International Journal of Food and Nutritional Science
Effect of Four Different Meal Types on Postprandial Oxidative Stress: A Randomized Crossover Study with Healthy Subjects
- 1The Chinese University of Hong Kong, Hong Kong
- 1The Hong Kong Polytechnic University, Hong Kong
Ruth Chan, Address: Rm 124021, 10/F Lui Che Woo Clinical Sciences Building, Prince of Wales Hospital, Shatin, Hong Kong, Tel: 852 2632 2190; E-mail: firstname.lastname@example.org
Chan, R., et al. Effect of Four Different Meal Types on Postprandial Oxidative Stress: A Randomized Crossover Study with Healthy Subjects. (2016) 3(2): 320-330.
© 2016 Chan, R. This is an Open access article distributed under the terms of Creative Commons Attribution 4.0 International License.
KeywordsPostprandial oxidative stress; Diet; Allantoin; F2-isoprostanes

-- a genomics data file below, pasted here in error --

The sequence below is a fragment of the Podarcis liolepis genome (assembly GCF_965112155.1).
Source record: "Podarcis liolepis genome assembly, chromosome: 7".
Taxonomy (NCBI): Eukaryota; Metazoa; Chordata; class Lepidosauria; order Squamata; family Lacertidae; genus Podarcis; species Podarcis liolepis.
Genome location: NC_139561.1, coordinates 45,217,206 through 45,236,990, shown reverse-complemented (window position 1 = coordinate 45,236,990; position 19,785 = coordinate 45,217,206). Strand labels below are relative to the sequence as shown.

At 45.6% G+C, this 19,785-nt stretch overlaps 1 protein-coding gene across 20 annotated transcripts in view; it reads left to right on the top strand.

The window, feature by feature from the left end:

Diet is one factor influencing postprandial oxidative stress (POS). Previous trials mainly used 'artificial meals' to examine the effect of diet on POS, which could give results that are not representative of the real life postprandial situation. This study evaluated the acute effect of four distinct 'real-life' meal types on POS. Thirty three heathy non-obese adults were randomized to receive one of the tested meals capturing distinct features of meals of Cantonese, Northern Chinese, South Indian and American in a series of four one-day studies. Fasting, two, four and six hours postprandial responses of biomarkers of oxidative stress, plasma glucose, lipids and high-sensitivity C-reactive protein (hsCRP) were measured. Mean plasma allantoin concentration significantly increased for all meals at two-hours after ingestion, levels peaked at four-hours and declined by 6-hours post-ingestion, though baseline levels regained only with the Cantonese meal. The magnitude of postprandial increase in plasma allantoin concentration was smallest with the Cantonese meal and greatest with the American meal. These was less marked differences in postprandial changes in urine F2-isoprostanes (F2-IsoPs) across meals, but urine F2-isoPs concentrations significantly increased for each meal during the six-hour postprandial period. There were differential meal effects on the postprandial changes in plasma glucose and triglyceride concentrations. Postprandial triglyceride levels significantly increased for all meals except for the Cantonese meal. Plasma hsCRP did not change with time or meal type. Our study demonstrates significant differential acute effects of four distinct meal types on POS in healthy adults.